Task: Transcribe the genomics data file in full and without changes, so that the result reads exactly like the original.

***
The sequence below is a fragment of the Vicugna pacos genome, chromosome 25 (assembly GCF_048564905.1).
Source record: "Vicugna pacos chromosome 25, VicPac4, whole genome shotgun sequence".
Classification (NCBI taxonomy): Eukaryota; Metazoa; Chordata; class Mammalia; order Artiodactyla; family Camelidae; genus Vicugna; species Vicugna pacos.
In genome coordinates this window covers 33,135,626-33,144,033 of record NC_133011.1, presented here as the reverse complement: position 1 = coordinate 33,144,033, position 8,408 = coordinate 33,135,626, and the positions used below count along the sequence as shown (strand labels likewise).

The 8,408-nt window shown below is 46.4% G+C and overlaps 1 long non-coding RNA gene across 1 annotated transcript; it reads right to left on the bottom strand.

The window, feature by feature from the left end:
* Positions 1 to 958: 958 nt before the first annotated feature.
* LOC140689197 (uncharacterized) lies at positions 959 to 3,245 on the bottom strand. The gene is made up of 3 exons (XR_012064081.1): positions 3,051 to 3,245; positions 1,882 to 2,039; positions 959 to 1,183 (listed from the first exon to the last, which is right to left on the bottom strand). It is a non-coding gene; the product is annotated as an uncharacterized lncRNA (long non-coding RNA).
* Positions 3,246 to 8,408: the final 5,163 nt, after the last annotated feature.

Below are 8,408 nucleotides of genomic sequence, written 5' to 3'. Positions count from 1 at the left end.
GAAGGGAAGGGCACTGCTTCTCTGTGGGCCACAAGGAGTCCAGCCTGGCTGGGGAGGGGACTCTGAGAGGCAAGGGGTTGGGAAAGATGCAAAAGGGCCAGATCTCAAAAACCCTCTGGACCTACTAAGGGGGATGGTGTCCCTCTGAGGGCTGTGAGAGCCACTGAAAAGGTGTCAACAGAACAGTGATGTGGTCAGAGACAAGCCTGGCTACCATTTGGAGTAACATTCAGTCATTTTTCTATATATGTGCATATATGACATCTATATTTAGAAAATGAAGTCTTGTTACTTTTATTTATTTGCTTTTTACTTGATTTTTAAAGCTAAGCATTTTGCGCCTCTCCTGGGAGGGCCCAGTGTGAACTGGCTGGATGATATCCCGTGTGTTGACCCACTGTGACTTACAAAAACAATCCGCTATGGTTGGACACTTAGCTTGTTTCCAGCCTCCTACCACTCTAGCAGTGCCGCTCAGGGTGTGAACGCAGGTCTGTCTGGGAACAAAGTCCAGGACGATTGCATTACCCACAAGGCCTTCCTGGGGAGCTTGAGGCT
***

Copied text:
The sequence below is a fragment of the Vicugna pacos genome, chromosome 25 (assembly GCF_048564905.1).
Source record: "Vicugna pacos chromosome 25, VicPac4, whole genome shotgun sequence".
Classification (NCBI taxonomy): Eukaryota; Metazoa; Chordata; class Mammalia; order Artiodactyla; family Camelidae; genus Vicugna; species Vicugna pacos.
In genome coordinates this window covers 33,135,626-33,144,033 of record NC_133011.1, presented here as the reverse complement: position 1 = coordinate 33,144,033, position 8,408 = coordinate 33,135,626, and the positions used below count along the sequence as shown (strand labels likewise).

The 8,408-nt window shown below is 46.4% G+C and overlaps 1 long non-coding RNA gene across 1 annotated transcript; it reads right to left on the bottom strand.

The window, feature by feature from the left end:
* Positions 1 to 958: 958 nt before the first annotated feature.
* LOC140689197 (uncharacterized) lies at positions 959 to 3,245 on the bottom strand. The gene is made up of 3 exons (XR_012064081.1): positions 3,051 to 3,245; positions 1,882 to 2,039; positions 959 to 1,183 (listed from the first exon to the last, which is right to left on the bottom strand). It is a non-coding gene; the product is annotated as an uncharacterized lncRNA (long non-coding RNA).
* Positions 3,246 to 8,408: the final 5,163 nt, after the last annotated feature.

Below are 8,408 nucleotides of genomic sequence, written 5' to 3'. Positions count from 1 at the left end.
GAAGGGAAGGGCACTGCTTCTCTGTGGGCCACAAGGAGTCCAGCCTGGCTGGGGAGGGGACTCTGAGAGGCAAGGGGTTGGGAAAGATGCAAAAGGGCCAGATCTCAAAAACCCTCTGGACCTACTAAGGGGGATGGTGTCCCTCTGAGGGCTGTGAGAGCCACTGAAAAGGTGTCAACAGAACAGTGATGTGGTCAGAGACAAGCCTGGCTACCATTTGGAGTAACATTCAGTCATTTTTCTATATATGTGCATATATGACATCTATATTTAGAAAATGAAGTCTTGTTACTTTTATTTATTTGCTTTTTACTTGATTTTTAAAGCTAAGCATTTTGCGCCTCTCCTGGGAGGGCCCAGTGTGAACTGGCTGGATGATATCCCGTGTGTTGACCCACTGTGACTTACAAAAACAATCCGCTATGGTTGGACACTTAGCTTGTTTCCAGCCTCCTACCACTCTAGCAGTGCCGCTCAGGGTGTGAACGCAGGTCTGTCTGGGAACAAAGTCCAGGACGATTGCATTACCCACAAGGCCTTCCTGGGGAGCTTGAGGCT